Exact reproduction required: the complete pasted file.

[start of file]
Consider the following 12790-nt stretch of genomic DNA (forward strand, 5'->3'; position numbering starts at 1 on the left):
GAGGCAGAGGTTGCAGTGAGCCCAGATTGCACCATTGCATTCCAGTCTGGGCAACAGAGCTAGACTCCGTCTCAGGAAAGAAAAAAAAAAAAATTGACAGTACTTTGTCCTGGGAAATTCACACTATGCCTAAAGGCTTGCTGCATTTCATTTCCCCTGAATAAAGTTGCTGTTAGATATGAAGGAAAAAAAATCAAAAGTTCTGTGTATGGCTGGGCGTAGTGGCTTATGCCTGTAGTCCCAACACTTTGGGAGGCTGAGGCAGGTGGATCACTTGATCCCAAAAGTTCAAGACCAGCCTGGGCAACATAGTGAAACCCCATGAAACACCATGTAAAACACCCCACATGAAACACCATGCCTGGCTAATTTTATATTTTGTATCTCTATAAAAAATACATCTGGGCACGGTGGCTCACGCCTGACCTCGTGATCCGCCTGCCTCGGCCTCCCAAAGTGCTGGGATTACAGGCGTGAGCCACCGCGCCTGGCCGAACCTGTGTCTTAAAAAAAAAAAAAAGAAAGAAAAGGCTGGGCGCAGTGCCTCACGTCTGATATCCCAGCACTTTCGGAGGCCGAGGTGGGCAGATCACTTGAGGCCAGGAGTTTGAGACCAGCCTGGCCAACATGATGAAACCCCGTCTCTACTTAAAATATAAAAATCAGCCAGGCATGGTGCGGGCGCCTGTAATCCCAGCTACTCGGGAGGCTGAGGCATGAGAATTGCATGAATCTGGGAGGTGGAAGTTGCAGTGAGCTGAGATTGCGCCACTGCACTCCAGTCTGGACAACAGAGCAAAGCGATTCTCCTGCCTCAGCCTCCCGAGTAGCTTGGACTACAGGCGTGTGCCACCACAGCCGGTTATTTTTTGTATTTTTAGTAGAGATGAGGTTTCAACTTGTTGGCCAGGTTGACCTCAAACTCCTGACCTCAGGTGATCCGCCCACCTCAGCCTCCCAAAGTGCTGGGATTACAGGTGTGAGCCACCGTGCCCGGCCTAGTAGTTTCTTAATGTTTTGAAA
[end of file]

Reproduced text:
Consider the following 12790-nt stretch of genomic DNA (forward strand, 5'->3'; position numbering starts at 1 on the left):
GAGGCAGAGGTTGCAGTGAGCCCAGATTGCACCATTGCATTCCAGTCTGGGCAACAGAGCTAGACTCCGTCTCAGGAAAGAAAAAAAAAAAAATTGACAGTACTTTGTCCTGGGAAATTCACACTATGCCTAAAGGCTTGCTGCATTTCATTTCCCCTGAATAAAGTTGCTGTTAGATATGAAGGAAAAAAAATCAAAAGTTCTGTGTATGGCTGGGCGTAGTGGCTTATGCCTGTAGTCCCAACACTTTGGGAGGCTGAGGCAGGTGGATCACTTGATCCCAAAAGTTCAAGACCAGCCTGGGCAACATAGTGAAACCCCATGAAACACCATGTAAAACACCCCACATGAAACACCATGCCTGGCTAATTTTATATTTTGTATCTCTATAAAAAATACATCTGGGCACGGTGGCTCACGCCTGACCTCGTGATCCGCCTGCCTCGGCCTCCCAAAGTGCTGGGATTACAGGCGTGAGCCACCGCGCCTGGCCGAACCTGTGTCTTAAAAAAAAAAAAAAGAAAGAAAAGGCTGGGCGCAGTGCCTCACGTCTGATATCCCAGCACTTTCGGAGGCCGAGGTGGGCAGATCACTTGAGGCCAGGAGTTTGAGACCAGCCTGGCCAACATGATGAAACCCCGTCTCTACTTAAAATATAAAAATCAGCCAGGCATGGTGCGGGCGCCTGTAATCCCAGCTACTCGGGAGGCTGAGGCATGAGAATTGCATGAATCTGGGAGGTGGAAGTTGCAGTGAGCTGAGATTGCGCCACTGCACTCCAGTCTGGACAACAGAGCAAAGCGATTCTCCTGCCTCAGCCTCCCGAGTAGCTTGGACTACAGGCGTGTGCCACCACAGCCGGTTATTTTTTGTATTTTTAGTAGAGATGAGGTTTCAACTTGTTGGCCAGGTTGACCTCAAACTCCTGACCTCAGGTGATCCGCCCACCTCAGCCTCCCAAAGTGCTGGGATTACAGGTGTGAGCCACCGTGCCCGGCCTAGTAGTTTCTTAATGTTTTGAAA